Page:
Why do I weigh less in the morning than I do at night

I’m currently trying to lose weight. Actually, my wife and I have a bet going on who can lose weight the fastest. My goal is 30 pounds, and hers is 20.

I’ve been weighing myself everyday. I’ve noticed that, if I weigh myself at night, right before I go to bed, and weigh myself again first thing in the morning (usually after my morning piss), I can weigh up to 3 to 4 pounds less than I did the previous night. Typically, by the end of the day, it’s back up to were it was before, sometimes slightly less.

I doubt my piss weighs that much. How do I lose that much weight at night? Where does it go? Into my mattress? I’ve heard the term “water weight” bandied about. Is that what it is?

You’re constantly losing water from your skin surface due to evaporation. Since you’re not taking anything in overnight, you see a net water loss. Have a drink in the morning, and the tide comes back in.

It might. Between taking a leak, and the evaporation that Ethilrist speaks of, you could easily be loosing 3-4 pounds. That’s only about a half-gallon of liquid.

Evaporation! Of course!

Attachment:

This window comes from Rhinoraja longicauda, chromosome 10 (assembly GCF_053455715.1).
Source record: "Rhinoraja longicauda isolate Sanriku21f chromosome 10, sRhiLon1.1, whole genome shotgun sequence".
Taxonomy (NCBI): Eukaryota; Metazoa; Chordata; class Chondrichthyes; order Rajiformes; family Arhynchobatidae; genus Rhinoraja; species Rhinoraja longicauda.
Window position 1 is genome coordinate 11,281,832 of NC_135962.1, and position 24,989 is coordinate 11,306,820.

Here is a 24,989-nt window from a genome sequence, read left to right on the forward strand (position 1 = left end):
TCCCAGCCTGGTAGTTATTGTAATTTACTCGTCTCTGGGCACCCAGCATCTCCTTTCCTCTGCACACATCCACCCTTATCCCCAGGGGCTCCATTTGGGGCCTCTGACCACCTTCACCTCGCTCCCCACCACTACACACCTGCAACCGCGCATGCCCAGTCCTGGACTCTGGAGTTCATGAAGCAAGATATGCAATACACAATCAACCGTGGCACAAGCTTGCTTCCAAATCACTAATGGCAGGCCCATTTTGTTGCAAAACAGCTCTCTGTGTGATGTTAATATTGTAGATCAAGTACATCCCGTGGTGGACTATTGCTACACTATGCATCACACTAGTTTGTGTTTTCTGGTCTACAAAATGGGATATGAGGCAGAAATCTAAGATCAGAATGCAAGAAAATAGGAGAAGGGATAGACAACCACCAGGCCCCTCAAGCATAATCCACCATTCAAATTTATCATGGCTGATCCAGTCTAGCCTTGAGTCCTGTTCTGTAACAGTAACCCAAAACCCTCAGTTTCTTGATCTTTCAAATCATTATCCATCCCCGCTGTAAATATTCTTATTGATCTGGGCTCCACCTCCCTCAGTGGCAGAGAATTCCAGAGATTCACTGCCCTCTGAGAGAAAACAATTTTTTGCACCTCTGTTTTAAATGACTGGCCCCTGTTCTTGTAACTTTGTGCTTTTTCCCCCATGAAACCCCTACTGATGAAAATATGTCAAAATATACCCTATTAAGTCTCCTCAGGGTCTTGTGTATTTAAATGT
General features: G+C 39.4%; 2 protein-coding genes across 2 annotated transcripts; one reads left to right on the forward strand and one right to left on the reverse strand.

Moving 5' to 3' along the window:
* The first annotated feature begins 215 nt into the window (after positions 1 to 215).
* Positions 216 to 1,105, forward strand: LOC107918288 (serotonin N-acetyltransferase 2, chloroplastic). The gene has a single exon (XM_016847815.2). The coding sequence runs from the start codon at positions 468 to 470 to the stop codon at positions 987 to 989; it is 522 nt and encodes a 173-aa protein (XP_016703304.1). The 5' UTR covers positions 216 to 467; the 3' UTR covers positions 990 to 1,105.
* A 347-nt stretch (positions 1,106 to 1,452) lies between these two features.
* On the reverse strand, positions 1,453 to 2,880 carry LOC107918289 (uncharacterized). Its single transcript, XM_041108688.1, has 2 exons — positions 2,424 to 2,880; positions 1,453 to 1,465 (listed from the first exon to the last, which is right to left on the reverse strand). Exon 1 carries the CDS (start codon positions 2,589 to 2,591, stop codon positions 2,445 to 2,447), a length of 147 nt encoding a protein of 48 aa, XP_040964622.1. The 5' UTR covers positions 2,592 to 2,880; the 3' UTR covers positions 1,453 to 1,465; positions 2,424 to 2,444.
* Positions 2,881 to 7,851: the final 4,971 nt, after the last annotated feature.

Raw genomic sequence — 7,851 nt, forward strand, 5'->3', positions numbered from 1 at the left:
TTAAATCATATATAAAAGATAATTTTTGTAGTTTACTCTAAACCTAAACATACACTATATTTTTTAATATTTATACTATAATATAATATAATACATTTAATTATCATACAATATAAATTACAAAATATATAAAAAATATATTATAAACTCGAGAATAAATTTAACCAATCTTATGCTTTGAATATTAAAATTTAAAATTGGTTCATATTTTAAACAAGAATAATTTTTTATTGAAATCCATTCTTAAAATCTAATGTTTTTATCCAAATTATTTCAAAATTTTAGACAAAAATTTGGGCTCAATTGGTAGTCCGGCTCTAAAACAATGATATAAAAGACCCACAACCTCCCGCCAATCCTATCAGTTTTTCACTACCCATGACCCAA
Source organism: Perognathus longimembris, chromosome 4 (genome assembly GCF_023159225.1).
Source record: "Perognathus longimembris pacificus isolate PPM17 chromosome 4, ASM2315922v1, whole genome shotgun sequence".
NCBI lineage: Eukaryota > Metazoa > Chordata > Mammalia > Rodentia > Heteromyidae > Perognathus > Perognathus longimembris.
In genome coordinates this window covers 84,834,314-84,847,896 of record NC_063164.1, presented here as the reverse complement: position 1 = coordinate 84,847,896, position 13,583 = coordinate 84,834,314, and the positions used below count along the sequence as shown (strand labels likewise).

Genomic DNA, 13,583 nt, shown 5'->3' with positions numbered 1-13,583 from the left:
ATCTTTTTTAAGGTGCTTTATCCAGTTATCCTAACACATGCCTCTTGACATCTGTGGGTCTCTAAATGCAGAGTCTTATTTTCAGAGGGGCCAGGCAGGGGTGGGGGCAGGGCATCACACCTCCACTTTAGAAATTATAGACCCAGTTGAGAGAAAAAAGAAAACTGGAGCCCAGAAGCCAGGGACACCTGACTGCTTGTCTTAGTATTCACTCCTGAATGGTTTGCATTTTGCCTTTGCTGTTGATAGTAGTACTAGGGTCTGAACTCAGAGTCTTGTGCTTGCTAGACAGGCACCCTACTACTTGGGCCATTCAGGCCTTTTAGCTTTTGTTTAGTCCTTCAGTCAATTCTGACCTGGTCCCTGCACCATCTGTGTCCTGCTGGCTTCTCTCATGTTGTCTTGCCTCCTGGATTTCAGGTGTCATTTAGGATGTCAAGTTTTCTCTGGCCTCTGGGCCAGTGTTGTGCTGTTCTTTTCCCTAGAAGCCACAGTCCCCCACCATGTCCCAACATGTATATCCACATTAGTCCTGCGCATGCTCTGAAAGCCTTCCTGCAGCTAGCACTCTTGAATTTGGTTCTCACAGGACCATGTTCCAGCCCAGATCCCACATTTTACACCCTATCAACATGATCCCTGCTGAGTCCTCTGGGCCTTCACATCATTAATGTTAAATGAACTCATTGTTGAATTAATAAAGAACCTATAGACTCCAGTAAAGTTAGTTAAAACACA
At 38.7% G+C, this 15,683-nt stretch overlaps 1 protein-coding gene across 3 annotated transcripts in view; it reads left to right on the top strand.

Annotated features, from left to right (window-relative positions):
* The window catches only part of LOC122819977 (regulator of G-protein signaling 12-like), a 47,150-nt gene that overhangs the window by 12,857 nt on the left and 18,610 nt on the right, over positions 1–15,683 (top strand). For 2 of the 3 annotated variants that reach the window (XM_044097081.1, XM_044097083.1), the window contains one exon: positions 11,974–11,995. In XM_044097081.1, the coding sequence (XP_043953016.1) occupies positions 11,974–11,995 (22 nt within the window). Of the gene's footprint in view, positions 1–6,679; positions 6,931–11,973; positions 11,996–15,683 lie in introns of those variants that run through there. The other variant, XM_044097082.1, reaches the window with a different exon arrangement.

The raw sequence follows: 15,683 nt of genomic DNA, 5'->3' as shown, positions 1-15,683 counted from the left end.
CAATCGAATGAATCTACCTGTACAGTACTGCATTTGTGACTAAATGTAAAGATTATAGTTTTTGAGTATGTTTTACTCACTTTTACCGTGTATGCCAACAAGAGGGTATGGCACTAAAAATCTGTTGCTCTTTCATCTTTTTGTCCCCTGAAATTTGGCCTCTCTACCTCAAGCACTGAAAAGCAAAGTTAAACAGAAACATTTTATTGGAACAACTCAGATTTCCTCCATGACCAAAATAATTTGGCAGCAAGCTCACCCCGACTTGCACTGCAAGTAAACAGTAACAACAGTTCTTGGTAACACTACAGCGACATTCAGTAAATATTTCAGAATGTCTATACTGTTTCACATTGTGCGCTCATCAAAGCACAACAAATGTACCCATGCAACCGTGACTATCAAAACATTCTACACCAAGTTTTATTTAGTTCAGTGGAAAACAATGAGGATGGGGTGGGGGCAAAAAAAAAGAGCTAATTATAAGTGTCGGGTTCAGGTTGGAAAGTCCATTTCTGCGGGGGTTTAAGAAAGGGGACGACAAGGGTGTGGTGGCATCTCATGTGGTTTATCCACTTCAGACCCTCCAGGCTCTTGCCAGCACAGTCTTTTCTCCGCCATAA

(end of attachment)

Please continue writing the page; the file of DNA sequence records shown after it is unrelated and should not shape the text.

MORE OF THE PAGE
I’m relieved. I thought I must have been sweating buckets in bed.

Yep. When you go backpacking, if you use a down sleeping bag you’re supposed to hang it up for a while in the morning so it has a chance to dry out from all the water you gave off during the night.

You will also be losing some weight during sleep as some of your fat or other tissues is converted to carbon dioxide through respiration and exhaled in that form. However, since you are resting, the amount of weight loss this way will be relatively slight, and I would agree that the majority of the weight loss during the night will be due to urine/perspiration.

We also exhale a fair amount of water vapor as we breathe. All that fog that appears when you breathe on a cold window? That much comes out with each breath. It adds up over 8 hours.

You also lose water vapor each time you exhale.

Not to mention that scales might be more sensitive to the slight loss, as opposed to the slight gain, showing 2-3 lbs as something more.